Baby Formula Shortage Sparks Donation Drives, Calls to Action on Long Island

formula shortage

As Long Island feels the impacts of a nationwide baby formula shortage, local food pantries are ramping up calls for donations, while officials are making various calls to action to combat the crisis.

Grocery store shelves once stocked with baby formula are now bare, forcing Long Islanders with infants to turn to nonprofits giving away the scarce but essential item. Organizations such as Baby Essentials in Bethpage, Angels of Long Island in East Patchogue, and Branches Long Island in Middle Island are all ramping up efforts to help get parents the formula they need.

“We go through it like crazy on a typical, normal, no-shortage-basis,” said Samantha Morales, founder of Branches Long Island. “The only thing we have to now limit is the amount [people take].”

Due to the shortage, Branches is limiting baby formula to one unit per family every two weeks, Morales said during a Facebook Live video. 

This week, Angels of Long Island held a donation drive outside its East Patchogue thrift shop so they could give it to moms in need who were desperately calling asking if they had any available.

Meanwhile, government officials are combating price gouging during the shortage. New York State Attorney General Letitia James urged anyone who comes across price gouging of infant formula to report it by submitting an online complaint form or calling 800-771-7755.

“The national baby formula shortage is terrifying for parents concerned about how to feed their children,” James said. “The last thing any family needs is to be price gouged on critical nutrition for their little ones, which is why I am putting profiteers seeking to take advantage of this crisis on notice. If New Yorkers see exorbitant price increases for baby formula, I encourage them to report it to my office immediately.”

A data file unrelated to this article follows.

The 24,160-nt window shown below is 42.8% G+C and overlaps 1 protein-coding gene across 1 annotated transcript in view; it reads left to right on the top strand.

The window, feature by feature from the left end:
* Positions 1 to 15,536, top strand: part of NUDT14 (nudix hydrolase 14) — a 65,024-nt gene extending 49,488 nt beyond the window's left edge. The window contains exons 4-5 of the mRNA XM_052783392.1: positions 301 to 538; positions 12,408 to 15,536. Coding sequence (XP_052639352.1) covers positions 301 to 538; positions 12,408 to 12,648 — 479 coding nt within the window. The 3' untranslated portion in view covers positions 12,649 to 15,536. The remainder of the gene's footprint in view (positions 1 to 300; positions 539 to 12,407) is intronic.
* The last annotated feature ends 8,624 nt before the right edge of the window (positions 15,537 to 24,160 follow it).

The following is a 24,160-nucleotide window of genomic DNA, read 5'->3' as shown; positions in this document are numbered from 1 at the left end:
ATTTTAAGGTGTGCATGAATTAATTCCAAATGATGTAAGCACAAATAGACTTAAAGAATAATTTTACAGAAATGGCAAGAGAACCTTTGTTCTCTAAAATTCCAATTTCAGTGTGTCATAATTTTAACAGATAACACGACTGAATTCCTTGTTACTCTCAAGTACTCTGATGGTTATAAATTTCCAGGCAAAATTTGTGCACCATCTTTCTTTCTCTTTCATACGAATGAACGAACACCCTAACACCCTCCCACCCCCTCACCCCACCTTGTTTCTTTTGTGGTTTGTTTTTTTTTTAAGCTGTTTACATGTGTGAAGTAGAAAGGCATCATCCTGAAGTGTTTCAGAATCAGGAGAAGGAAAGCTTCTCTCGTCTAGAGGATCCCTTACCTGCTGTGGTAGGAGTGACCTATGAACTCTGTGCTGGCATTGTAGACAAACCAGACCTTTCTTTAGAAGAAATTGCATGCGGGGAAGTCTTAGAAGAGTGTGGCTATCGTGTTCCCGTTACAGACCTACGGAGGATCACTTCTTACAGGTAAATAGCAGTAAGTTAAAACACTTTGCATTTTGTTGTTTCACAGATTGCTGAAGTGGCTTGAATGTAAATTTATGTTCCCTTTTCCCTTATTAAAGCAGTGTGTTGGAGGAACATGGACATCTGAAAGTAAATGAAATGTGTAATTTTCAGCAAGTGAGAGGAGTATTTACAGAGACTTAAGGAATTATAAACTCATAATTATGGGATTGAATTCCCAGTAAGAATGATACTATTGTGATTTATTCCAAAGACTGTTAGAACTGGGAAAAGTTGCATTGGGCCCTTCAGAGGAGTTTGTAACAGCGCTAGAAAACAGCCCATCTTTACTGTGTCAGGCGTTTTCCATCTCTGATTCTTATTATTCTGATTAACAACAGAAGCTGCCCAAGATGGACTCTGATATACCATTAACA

Local Republican politicians, including Rep. Lee Zeldin (R-Shirley) and Town of Hempstead Supervisor Don Clavin, are calling on the federal government to take action by invoking the Defense Production Act to increase supply.

In addition, Gov. Kathy Hochul and state officials have come forward with tips for families struggling to find formula.

“Reports of infant formula supply shortages are concerning, and we urge New York families to follow the Department’s recommendations as we continue to monitor the situation in New York,” said State Health Commissioner Dr. Mary T. Bassett. “The Department remains committed to ensuring families have the nutritional support and resources needed to best care for our youngest New Yorkers.”

For families struggling to locate formula they need for their children, the DOH recommends the following:

Call your OBGYN or the infant’s medical provider to see if they have in office samples or can suggest a similar formula that may be more readily available in stores that is nutritionally similar to meet the infant’s needs, switch to another brand or type that’s available, if recommended by the infant’s medical provider, contact a local New York State Women, Infants and Children Office or prescreen with Wanda, the Department’s chatbot, to see if the infant is eligible for WIC benefits, families with WIC should check the New York State Women, Infants and Children vendor site to find a list of WIC approved vendors who may have formula in stock, visit smaller stores and drugstores that carry formula.

You may want to call first to see if they have formula in stock, look online for options available but be sure to only order from well-recognized distributors and pharmacies, don’t buy formula online from people you don’t know on social media sites, online auctions, or overseas, check the lot code on the formula that you already have to make sure it wasn’t recalled.

Don’t throw away formula that wasn’t part of the recall, unless it is expired, be sure to follow the formula manufacturer’s preparation and storage instructions, don’t use toddler formula to feed infants, don’t water down formula or try to make infant formula at home and expectant individuals are encouraged to consult with a provider about breastfeeding their infant. 

The New York State WIC program also provides breastfeeding support and resources to new families. Families feeding a baby with human milk from a source other than the baby’s mother should only use milk from a source that has screened its milk donors and taken other precautions to ensure the safety of its milk.

The Department of Health will continue to monitor the situation and communicate openly with New York families. For more information, support, and WIC eligibility, visit New York State Women, Infants and Children Office or prescreen with Wanda.

Caregivers can also read the latest from the FDA here.

-With Isabel Song Beer, amNY

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